Key figures attend NIS hearing

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Key figures attend NIS hearing


Won Sei-hoon, former National Intelligence Service director, left, and Kim Yong-pan, former Seoul police chief, take the witness stand yesterday at the National Assembly’s special hearing on the main spy agency’s alleged interference in the December presidential election. By Kim Kyung-bin

The two key witnesses in a National Assembly probe into alleged interference in the 2012 presidential election finally showed up at a hearing yesterday.

But they refused to take the oath or give testimony and denied all accusations against them.

Won Sei-hoon, former head of the National Intelligence Service, and Kim Yong-pan, former chief of Seoul Metropolitan Police Agency, appeared at a hearing held by the special investigation team formed by the ruling and opposition lawmakers yesterday in the National Assembly.

They had refused to attend a first hearing on Monday, and it was then canceled. The lawmakers finally issued subpoenas for them to appear.

Both Won and Kim are criminally charged in the same case being investigated by the Assembly and are awaiting trials.

Won has been charged of orchestrating a massive online smear campaign by the national spy agency against the Democratic Party’s presidential candidate, Moon Jae-in. Kim is charged with covering up the spy agency’s alleged political meddling.

The two men’s testimonies were expected to be the most important in the legislative investigation. But at the hearing yesterday, Won and Kim refused to take an oath to testify truthfully or answer any questions from lawmakers. They also denied all the criminal charges by the prosecution.

“I, as a witness, refuse to take the oath under the Criminal Procedure Act and the Act on Testimony, Appraisal, etc. before the National Assembly,” Kim said at the hearing. “In principle, I will refuse to answer all questions. Still, based on the characteristics of some questions, I will fully answer them if I can.”

Under the two acts, a witness can refuse to testify at a hearing by the National Assembly if the testimony reveals a state secret or if the testimony could influence an ongoing trial in which the witness is charged and he or she could be convicted because of it.

Former spy chief Won refused to testify on the same grounds.

Perplexed by such refusals, which are rare at legislative hearings, DP lawmakers were upset.

“Refusing to take an oath as a witness is a grave situation, an insult to the people,” DP Representative Park Young-sun said at the hearing. “And answering the questions without taking the oath means they could give a false testimony.”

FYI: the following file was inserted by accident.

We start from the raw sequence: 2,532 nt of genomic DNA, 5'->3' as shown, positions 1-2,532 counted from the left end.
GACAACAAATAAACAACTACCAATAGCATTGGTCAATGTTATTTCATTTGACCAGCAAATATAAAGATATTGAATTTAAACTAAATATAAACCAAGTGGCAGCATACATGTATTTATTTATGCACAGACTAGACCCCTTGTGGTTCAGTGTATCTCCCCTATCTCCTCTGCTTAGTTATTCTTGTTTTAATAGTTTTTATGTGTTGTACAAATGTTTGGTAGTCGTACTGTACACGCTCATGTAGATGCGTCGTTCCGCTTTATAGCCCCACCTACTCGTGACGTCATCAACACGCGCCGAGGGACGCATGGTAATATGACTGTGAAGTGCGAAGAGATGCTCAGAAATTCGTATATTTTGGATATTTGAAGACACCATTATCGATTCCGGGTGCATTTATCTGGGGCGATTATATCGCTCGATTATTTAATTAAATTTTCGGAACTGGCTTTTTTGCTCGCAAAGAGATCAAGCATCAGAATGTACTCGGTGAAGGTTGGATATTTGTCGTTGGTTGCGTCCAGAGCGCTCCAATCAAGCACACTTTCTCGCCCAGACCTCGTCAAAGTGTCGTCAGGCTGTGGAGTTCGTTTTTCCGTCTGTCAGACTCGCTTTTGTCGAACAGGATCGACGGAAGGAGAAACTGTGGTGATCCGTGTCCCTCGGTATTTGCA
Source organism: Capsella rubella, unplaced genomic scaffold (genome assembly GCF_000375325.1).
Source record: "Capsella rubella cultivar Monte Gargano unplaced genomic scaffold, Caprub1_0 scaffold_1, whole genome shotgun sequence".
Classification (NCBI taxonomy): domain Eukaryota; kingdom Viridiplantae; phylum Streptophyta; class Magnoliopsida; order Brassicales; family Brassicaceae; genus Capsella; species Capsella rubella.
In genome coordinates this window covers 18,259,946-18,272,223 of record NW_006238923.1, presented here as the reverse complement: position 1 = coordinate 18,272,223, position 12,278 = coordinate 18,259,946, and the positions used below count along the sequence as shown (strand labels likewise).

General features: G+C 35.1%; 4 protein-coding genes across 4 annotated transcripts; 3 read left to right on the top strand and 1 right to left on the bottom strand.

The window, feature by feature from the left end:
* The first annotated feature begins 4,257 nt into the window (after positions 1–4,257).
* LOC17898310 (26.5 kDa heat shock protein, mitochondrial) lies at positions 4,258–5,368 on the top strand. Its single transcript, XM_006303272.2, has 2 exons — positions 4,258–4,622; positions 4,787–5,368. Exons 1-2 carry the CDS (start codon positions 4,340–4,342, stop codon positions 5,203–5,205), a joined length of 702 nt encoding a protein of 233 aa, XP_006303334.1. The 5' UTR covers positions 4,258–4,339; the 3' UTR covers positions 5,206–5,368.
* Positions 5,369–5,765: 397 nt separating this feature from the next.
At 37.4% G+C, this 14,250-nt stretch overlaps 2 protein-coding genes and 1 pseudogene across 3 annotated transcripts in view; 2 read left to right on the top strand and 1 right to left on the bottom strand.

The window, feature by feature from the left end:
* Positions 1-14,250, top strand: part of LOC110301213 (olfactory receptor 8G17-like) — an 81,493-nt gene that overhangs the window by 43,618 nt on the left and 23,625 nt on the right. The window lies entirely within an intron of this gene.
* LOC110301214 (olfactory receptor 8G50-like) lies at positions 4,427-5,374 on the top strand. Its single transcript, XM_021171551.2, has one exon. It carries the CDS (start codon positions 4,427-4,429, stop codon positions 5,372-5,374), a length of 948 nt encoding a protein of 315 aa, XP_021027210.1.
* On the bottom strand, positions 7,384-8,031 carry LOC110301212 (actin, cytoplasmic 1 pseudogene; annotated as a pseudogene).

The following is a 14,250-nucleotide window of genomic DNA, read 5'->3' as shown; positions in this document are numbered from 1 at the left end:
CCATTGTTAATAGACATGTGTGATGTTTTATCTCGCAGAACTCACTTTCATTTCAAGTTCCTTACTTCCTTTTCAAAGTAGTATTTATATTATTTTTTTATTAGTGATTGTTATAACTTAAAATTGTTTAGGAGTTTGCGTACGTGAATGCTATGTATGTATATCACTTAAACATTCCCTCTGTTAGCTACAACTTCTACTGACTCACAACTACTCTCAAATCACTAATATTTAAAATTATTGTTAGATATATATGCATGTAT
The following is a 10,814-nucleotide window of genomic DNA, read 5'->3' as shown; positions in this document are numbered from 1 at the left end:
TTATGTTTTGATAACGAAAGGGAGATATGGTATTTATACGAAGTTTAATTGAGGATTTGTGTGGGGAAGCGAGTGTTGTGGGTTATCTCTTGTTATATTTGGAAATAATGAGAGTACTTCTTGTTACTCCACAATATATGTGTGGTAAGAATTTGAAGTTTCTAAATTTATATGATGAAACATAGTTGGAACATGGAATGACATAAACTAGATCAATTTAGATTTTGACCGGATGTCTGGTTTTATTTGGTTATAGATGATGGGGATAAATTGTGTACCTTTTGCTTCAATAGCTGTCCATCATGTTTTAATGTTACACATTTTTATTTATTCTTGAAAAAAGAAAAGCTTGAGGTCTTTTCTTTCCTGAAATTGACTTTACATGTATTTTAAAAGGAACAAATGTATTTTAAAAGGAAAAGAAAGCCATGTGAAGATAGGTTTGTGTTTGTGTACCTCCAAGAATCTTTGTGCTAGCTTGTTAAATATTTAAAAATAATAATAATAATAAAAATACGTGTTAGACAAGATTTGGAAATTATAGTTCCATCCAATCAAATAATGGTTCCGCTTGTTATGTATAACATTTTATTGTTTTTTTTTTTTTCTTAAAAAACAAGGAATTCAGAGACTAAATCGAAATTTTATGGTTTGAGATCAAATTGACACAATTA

Kim answered a question on why the police abruptly announced an interim report of its investigation into the NIS case at 11 p.m. on Dec. 16, three days before last year’s presidential election.

At the time, the head of the Suseo Police Precinct in charge of the NIS case announced that they couldn’t find any evidence to prove NIS intervention in the election, giving a last-minute blow to the opposition, which had accused the NIS of the smear campaign.

“At the time, the case was a hot issue drawing public attention and the politicians were closely watching it,” Km said. “So both I and the chief of Suseo police shared the belief that we should make an immediate announcement [of the investigation results] no matter what it would be.”

“We also realized that if we didn’t make the announcement that day, some reporters would get a leak and make an exclusive report that night,” Kim said.

Kim acknowledged that he received a phone call from a high-ranking NIS official on Dec. 16, when he ordered Suseo police to make the announcement.

Suspecting the NIS pressured Kim to make the announcement, DP Representative Park Young-sun asked Kim if he received a phone call from Park Won-dong, a department director at the NIS.

Kim admitted he did, without telling her what they discussed.

Kim denied an allegation that a NIS worker visited his office on the morning of Dec. 16. He said, “I visited a hospital for treatment on my fingernails and arrived at the office at 2 p.m.”

Won reiterated a previous explanation. He said it was true that the NIS launched a certain online campaign during the election but as part of “psychological warfare” against North Korea.

“North Korea broadly strengthened its cyberwarfare by restructuring its anti-South espionage team in 2009,” Kim said. “In reaction to that, we also launched a psychological warfare team in the NIS.”

When asked by a Saenuri lawmaker if he was aware that the Roh Moo-hyun administration also used the NIS to promote the government by posting comments on the Internet, such as support for the Korea-U.S. free trade deal or an inter-Korean summit, Won said, “Yes, I received reports on that [from some officials].”

The probe will end next Friday and the ruling and opposition parties have yet to agree on grilling two more controversial witnesses. The Saenuri lawmakers have refused to call Representative Kim Moo-sung and Korean Ambassador to China Kwon Young-se, despite the Democrats’ demand.


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